KY is right though, there are reasons to use water in an oven for slow-roasting pork, independent of a smoker's temperature management and chamber tuning.  The benefits of a humid atmosphere is independent of the type of cooker/oven.  Keeping the early drippings liquid long enough for enough drippings to accumulate to prevent them from completely dehydrating is more or less oven specific.  Etc. 

 

The OP and anyone else with a successful method of her or his own should consider the wisdom of the "if it ain't broke, don't fix it" dictum.  

 

Yours in Conservative Cooking,

BDL

post #12 of 14

Yes ...for the humidity and the sauce.

This is well worth noting....slick, delicious and well worked for those of us still prepared to take the risk for the flavour and I'm saying that with a 15mm gallstone!
 

Quote:
Originally Posted by chelskichef View Post

Hi man,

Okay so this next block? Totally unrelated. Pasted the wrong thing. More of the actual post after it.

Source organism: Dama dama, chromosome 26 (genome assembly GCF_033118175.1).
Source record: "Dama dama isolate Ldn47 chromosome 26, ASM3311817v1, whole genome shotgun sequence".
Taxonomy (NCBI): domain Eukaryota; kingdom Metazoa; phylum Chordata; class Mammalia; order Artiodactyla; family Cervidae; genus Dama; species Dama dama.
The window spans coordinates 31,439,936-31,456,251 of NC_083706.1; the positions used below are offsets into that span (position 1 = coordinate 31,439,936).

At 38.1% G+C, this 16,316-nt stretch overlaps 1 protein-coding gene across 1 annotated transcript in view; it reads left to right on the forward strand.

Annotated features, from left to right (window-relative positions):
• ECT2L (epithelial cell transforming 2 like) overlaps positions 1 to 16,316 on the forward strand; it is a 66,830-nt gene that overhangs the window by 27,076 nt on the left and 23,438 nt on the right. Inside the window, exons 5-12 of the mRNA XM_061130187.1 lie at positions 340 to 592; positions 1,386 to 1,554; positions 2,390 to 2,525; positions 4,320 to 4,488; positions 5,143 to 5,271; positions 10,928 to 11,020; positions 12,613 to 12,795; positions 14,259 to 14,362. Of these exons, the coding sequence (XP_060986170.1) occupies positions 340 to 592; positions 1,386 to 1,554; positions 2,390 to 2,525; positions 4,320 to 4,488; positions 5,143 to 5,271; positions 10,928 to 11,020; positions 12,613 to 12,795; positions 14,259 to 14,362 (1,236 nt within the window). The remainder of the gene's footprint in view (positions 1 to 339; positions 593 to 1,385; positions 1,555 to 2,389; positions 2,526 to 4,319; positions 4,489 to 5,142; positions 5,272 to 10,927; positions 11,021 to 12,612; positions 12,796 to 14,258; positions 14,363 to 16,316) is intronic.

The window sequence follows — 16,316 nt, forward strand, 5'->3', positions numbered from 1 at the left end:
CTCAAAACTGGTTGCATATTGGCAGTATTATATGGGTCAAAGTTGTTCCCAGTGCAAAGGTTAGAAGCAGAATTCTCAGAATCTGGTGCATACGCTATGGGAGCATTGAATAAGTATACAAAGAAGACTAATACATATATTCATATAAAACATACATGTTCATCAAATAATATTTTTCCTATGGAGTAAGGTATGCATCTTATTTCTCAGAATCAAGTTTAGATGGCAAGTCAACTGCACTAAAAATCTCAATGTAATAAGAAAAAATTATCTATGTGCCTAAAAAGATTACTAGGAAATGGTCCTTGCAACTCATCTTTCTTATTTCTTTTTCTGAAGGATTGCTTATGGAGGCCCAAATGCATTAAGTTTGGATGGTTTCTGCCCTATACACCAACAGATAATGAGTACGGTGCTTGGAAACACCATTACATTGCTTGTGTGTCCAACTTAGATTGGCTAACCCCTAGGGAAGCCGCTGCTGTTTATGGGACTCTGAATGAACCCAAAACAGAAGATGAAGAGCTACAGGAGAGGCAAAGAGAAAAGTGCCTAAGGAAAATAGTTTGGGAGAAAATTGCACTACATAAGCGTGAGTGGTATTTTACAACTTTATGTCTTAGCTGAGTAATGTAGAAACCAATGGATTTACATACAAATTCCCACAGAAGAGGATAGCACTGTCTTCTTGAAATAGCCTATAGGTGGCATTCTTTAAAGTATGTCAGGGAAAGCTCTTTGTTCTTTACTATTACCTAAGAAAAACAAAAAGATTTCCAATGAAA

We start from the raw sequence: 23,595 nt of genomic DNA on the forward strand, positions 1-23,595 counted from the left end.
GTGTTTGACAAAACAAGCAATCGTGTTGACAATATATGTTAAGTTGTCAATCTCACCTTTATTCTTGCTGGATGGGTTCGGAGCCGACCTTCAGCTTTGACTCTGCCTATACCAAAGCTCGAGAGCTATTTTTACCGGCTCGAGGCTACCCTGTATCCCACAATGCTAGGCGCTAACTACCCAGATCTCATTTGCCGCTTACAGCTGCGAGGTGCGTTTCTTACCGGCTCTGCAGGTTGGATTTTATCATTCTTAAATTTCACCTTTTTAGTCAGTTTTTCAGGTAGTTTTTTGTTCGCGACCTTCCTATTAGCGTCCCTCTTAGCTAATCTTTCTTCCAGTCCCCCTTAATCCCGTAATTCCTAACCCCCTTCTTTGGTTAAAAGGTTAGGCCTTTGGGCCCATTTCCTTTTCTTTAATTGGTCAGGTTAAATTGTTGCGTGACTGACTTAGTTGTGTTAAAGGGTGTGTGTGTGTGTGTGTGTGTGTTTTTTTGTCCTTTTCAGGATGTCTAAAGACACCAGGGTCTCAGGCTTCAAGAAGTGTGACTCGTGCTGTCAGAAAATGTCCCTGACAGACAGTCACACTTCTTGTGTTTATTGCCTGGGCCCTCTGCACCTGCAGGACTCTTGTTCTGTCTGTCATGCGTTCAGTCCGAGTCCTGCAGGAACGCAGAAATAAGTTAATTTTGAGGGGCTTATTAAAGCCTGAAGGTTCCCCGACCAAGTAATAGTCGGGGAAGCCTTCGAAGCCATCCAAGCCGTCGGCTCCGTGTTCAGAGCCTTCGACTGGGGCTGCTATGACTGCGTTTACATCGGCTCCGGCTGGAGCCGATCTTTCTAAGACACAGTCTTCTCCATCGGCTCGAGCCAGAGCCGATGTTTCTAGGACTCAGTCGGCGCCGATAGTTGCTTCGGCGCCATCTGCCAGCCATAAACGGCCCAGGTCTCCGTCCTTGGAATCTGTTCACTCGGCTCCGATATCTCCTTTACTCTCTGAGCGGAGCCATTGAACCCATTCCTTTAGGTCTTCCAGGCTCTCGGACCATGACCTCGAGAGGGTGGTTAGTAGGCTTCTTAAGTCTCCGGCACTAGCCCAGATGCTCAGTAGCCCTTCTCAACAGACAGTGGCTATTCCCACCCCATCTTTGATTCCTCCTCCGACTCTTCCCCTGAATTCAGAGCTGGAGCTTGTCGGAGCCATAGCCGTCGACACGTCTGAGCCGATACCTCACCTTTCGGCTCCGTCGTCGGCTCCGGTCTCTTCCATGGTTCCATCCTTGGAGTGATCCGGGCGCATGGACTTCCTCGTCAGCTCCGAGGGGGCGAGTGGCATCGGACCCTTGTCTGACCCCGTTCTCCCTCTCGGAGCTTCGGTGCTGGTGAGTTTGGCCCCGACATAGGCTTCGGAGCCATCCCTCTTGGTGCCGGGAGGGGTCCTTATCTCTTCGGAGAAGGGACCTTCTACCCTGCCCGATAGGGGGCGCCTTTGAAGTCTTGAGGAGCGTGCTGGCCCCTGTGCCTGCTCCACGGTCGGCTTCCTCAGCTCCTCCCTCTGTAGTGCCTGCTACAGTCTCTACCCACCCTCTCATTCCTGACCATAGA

I do a combination of local pork at work. It's a seared fillet (tenderloin in the states) and a slow roast belly. I cook a whole belly, boned out with the skin removed. I rub the skin side with salt and pepper and rib side with Chinese 5 spice. I then lay the skin back back on and place the belly on a cooling rack, into a deep roasting tray, with 1 pint of water, cover the whole tray with tin foil and roast overnight . 180 degrees c for 30 mins and then the rest at 110. I generally give it no less than 8 hours. The result is beautiful tender pork belly with a lot of the fat having been rendered out. If you pour off the juice in to a plastic and chill it down the fat will rise to the top and you can just pull it off. You get a relly good pork stock/jus. The skin will be really pliable. Cut it in to thin strips and place it on a lightly oiled and seasoned tray and roast for 12mins or so and you get perfectly straight, thin strips of crackling. The belly I chill down and cut in to 5 cm squares and pan fry fat side down to render out even more of the fat, it will go crisp on the outside but stay moist on the inside. Sorry for the long winded reply, but the only reason for the water is to make a pork jus and/or to make your tray easier to clean. Happy eating.